On the ‘My rules’ tab, add the following to the ‘Temporary rules’ pane, then save and commit your change:
no-workers: * true
This will disable web workers which will prevent certain JS from running in the background, including some/many cryptocurrency mining scripts. If a page breaks as a result, you can enable web workers on a per-site basis from the uM pop-up by clicking the vertical 3 dot button. One resource this setting will break is 1st party and embedded videos from dailymotion.com. For example, if you visit this page and allow everything for all of the Dailymotion domains, the video will still not play until you allow web-workers, but do not enable workers globally (select the local scope, not the global scope when you make the change).
On the ‘Assets’ tab, disable all of the host file filter lists, purge the caches and save your changes. It is better to use uBlock Origin to control the static filter lists since it offers many more of them by default.
Also on the ‘Assets’ tab, enable the ‘Ruleset recipes for English websites’ option. On the uM toolbar pop-up you will notice a puzzle piece icon which you can use to quickly import a rule-set for a resources used by the page you’re visiting if it uses a 3rd party resource and if someone has created a rule-set for that resource. For example, if you visit a page with an embedded YouTube video, you can import the rule-set for YouTube instead of doing it manually.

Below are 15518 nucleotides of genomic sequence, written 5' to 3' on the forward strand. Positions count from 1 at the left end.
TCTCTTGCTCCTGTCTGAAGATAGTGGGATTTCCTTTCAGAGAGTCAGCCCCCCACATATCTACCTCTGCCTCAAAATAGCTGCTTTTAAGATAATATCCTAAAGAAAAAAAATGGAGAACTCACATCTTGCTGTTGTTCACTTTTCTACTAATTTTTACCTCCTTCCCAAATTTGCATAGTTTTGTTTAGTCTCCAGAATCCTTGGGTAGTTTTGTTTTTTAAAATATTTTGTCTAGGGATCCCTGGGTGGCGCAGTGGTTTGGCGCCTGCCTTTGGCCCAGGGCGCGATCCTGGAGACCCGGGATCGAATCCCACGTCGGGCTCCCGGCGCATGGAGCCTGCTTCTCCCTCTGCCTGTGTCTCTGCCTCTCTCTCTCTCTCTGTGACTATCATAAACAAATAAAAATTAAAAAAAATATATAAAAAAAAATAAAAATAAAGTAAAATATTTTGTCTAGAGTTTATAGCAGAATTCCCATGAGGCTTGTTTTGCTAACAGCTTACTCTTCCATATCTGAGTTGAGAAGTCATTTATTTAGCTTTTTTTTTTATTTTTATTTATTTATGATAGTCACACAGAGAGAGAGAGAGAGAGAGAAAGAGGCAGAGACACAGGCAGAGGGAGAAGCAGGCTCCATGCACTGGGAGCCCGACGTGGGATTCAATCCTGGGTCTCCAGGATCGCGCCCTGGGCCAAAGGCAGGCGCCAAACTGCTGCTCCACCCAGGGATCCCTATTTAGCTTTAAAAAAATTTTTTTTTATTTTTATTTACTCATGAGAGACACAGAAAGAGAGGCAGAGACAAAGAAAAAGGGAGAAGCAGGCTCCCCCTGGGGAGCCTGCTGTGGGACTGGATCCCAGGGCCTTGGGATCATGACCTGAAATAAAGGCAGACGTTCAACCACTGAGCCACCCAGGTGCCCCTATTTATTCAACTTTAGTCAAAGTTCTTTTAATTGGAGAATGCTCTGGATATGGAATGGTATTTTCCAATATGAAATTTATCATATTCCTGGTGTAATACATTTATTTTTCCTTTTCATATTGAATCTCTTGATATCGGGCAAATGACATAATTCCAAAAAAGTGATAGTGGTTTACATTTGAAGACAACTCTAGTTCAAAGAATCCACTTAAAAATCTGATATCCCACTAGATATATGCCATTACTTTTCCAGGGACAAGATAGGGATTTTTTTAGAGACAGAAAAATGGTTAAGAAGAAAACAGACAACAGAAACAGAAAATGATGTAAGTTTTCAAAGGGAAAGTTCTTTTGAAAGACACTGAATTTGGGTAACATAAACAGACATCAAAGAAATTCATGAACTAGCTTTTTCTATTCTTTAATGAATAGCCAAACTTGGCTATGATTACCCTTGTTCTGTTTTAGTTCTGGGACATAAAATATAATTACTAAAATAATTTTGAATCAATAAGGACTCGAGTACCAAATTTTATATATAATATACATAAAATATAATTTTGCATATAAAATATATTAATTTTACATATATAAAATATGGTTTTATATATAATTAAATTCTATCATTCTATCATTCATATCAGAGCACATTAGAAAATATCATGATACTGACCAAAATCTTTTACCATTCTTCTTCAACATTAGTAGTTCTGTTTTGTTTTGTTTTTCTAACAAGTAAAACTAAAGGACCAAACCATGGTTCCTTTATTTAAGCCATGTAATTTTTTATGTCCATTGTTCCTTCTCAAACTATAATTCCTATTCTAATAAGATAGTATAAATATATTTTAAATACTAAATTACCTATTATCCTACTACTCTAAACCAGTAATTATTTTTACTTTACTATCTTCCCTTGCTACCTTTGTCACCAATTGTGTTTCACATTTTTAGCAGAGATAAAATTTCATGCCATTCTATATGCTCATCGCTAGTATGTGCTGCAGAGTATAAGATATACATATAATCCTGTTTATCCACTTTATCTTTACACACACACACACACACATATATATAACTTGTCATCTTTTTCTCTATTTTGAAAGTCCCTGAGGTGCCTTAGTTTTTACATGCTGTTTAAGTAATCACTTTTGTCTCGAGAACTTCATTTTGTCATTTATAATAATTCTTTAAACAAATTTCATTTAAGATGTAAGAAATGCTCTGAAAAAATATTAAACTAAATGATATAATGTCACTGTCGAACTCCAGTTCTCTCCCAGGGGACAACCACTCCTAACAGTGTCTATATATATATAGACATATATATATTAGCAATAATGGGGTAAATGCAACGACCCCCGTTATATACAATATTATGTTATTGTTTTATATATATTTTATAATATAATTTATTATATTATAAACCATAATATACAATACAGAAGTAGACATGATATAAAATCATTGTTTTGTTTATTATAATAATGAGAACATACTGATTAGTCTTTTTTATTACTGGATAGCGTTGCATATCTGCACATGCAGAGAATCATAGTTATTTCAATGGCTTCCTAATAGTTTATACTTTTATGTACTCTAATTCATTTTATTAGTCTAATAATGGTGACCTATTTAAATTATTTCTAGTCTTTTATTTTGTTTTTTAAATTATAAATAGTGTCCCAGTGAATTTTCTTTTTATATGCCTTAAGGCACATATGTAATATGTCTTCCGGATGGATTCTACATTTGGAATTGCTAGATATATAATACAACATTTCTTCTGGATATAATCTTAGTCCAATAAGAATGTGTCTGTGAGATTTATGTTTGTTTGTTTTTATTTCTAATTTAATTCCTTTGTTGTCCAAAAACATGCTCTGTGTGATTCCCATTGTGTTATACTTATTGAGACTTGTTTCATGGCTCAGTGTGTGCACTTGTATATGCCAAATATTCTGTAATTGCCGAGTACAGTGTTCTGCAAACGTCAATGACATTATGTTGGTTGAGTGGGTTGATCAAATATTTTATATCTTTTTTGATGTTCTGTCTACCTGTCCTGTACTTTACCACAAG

If you’re using the Decentraleyes add-on you will need to add some rules to uMatrix which can be found on the Frequently asked questions page of the Decentraleyes repository. When adding the rules, be sure to remove any conflicting rules for the same domains if you have any (if you’re just starting out, you won’t).
uMatrix basic usage
When you first install uMatrix, it will allow all 1st party requests by default and we need to sledgehammer that, so load up 12bytes.org in a new tab and click the uM toolbar icon to display the main pop-up interface:
Because you have read the uMatrik wiki (you did, right?), you already know that YOU MUST REMEMBER TO SET THE SCOPE in which uM operates before making any changes. Failing to do this can break things unexpectedly and threaten your privacy. You also know that any changes you make are temporary unless you save them. Since we first want to set some basic default filters that affect all websites, we need to change to the global scope: